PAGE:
• Kathy Copcutt

Backpack Safety


And just like that my little one was off to Preschool this week, it was bittersweet to say the least. As I’m watching these tiny humans line up to walk into class I was looking at their backpacks. The one thing that struck me was some packs looked heavy and it got me thinking at this young age we need to be mindful of how heavy the backpacks are.

Backpacks now a days come in our childs favorite characters, colors, fabrics, or rollers but most importantly it's a tiny way our child can express their own style. Some backpacks are simple, without pockets, others have multiple compartments that help our kiddos organize their pens, papers, lunch, etc. Backpacks are great because the strongest muscles in the body are in the back and the abdominal muscles helps support the weight of the backpack.

When worn correctly, the weight in a backpack is evenly distributed across the body, so shoulder and neck injuries are less common. Even though backpacks are convenient it can strain muscles and joints and may cause back pain if they're too heavy or are used incorrectly. Some kids have backaches because they're lugging around their entire locker's worth of books, school supplies, and assorted personal items all day long. From my research doctors and physical therapists recommend that kids carry only 10% to 20% of their body weight in their packs. Here’s a little bit of biology to bring things into perspective. The spine is made of 33 bones called vertebrae and between the vertebrae are discs that act as natural shock absorbers.

When our kiddos are carrying heavy backpack filled with books and it’s slung on one shoulder, the weight's force can pull a child backward. To compensate our child may bend forward at the hips or arch their back, which can cause the spine to compress unnaturally. The heavy weight might cause some kids to develop shoulder, neck, and back pain, ouch. Wearing the backpack incorrectly can actually lead to poor posture! Here’s another aspect which I would have never thought of, backpacks with tight, narrow straps can dig into the shoulders and interfere with circulation and the nerves. These types of straps can contribute to tingling, numbness and weakness in the arms and hands.

“The American Academy of Pediatrics (AAP) recommends that parents look for the following when choosing the right backpack:

  • a lightweight pack that doesn't add a lot of weight to your child's load (for example, even though leather packs look cool, they weigh more than traditional canvas backpacks)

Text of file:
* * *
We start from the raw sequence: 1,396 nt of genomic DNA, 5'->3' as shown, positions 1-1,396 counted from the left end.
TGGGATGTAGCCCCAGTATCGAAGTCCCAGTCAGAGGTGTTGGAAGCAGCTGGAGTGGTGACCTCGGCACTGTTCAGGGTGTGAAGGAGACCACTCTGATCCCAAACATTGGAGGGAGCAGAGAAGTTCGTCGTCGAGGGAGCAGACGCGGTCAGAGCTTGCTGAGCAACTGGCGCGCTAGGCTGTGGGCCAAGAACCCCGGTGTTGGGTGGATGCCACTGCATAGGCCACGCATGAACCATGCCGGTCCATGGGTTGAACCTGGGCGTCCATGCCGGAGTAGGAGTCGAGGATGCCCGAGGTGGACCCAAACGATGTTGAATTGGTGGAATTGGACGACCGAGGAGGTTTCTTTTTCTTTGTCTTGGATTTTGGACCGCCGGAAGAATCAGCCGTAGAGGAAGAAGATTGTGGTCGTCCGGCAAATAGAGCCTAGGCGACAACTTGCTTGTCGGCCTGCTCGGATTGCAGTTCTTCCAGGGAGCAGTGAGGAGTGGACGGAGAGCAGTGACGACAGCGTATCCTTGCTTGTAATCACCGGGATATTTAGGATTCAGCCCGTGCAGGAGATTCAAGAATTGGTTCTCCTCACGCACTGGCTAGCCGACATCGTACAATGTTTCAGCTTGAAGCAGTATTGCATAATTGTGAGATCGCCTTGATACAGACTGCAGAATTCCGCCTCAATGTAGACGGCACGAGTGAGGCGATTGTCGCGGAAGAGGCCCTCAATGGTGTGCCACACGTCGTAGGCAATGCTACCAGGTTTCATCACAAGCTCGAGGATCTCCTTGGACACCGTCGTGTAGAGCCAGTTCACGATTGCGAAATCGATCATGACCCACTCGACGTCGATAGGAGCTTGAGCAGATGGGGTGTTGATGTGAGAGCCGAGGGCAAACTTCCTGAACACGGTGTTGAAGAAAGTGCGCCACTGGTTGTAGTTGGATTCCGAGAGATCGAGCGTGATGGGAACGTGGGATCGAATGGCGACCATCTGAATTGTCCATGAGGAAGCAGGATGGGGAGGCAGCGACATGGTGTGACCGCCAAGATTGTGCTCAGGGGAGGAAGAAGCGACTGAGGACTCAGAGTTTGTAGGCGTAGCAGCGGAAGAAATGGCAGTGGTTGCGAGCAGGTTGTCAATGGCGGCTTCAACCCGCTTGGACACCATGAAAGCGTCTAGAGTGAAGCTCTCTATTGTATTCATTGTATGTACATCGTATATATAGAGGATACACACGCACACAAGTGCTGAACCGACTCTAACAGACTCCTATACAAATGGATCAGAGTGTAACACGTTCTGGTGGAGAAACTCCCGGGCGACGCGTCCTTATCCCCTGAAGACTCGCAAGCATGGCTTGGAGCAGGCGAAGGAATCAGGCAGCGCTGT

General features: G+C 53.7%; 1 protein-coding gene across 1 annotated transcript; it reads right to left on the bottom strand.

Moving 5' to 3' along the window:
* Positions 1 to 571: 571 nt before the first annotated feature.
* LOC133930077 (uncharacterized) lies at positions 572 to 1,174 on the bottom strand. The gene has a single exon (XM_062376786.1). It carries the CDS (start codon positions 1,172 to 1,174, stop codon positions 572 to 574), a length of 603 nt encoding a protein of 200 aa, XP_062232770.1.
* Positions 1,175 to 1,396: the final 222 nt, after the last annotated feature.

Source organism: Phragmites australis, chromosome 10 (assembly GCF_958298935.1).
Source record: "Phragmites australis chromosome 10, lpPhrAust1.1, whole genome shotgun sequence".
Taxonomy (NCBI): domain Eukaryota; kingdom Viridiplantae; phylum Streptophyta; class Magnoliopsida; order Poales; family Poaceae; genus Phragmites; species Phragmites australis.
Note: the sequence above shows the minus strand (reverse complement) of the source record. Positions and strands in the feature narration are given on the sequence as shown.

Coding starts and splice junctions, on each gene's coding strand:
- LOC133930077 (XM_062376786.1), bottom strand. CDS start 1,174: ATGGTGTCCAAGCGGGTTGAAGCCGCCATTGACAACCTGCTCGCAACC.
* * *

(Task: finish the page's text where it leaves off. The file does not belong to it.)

• two wide, padded shoulder straps; straps that are too narrow can dig into shoulders

  • a padded back, which not only provides increased comfort, but also protects kids from being poked by sharp edges on objects (pencils, rulers, notebooks, etc.) inside the pack

  • a waist belt, which helps to distribute the weight more evenly across the body

  • multiple compartments, which can help distribute the weight more evenly”

Now I know what you’re thinking, I’ll just get my little one a backpack on wheels which would be great if they are carrying a lot however factor in how difficult it is to pull up stairs. Check with your school before buying a rolling pack; many schools don't allow them because they can pose a tripping hazard in the hallways.

To help kids prevent injury when using a backpack, lighten the load. Again doctors and physical therapists recommend that kids carry packs of no more than 10% to 20% of their body weight. If you don't know what that 10% to 20% feels like, use the bathroom scale like I did (for example, the backpack of a child who weighs 80 pounds shouldn't weigh more than 8 to 16 pounds).

Ask your child to use the backpack properly, explain why and how it needs to be worn. Be sure kids use both shoulder straps, have an open dialogue on why backpacks that are slung over the shoulder or across the chest or that only have one strap aren't as effective at distributing the weight as bags with two wide shoulder straps because it will strain their muscles. Also tighten the straps enough for the backpack to fit closely to the body. The pack should rest evenly in the middle of the back and not sag down to the buttocks.

In the spirit of of teaching our children how to wear their backpacks, some children aren't given the luxury of carrying their books so easily. HSN is excited to partner with Soular Backpacks! For every Soular Backpack purchased, a solar-powered backpack is given to a child in Africa to help study at night. Currently, children are using kerosene lamps, which can cause health complications. Soular Backpacks use natural energy from the sun during a child’s walk home from school. Make a difference today, purchase one to help another child.

Hope this helps and have a happy school year!

#BackpackSafety2016

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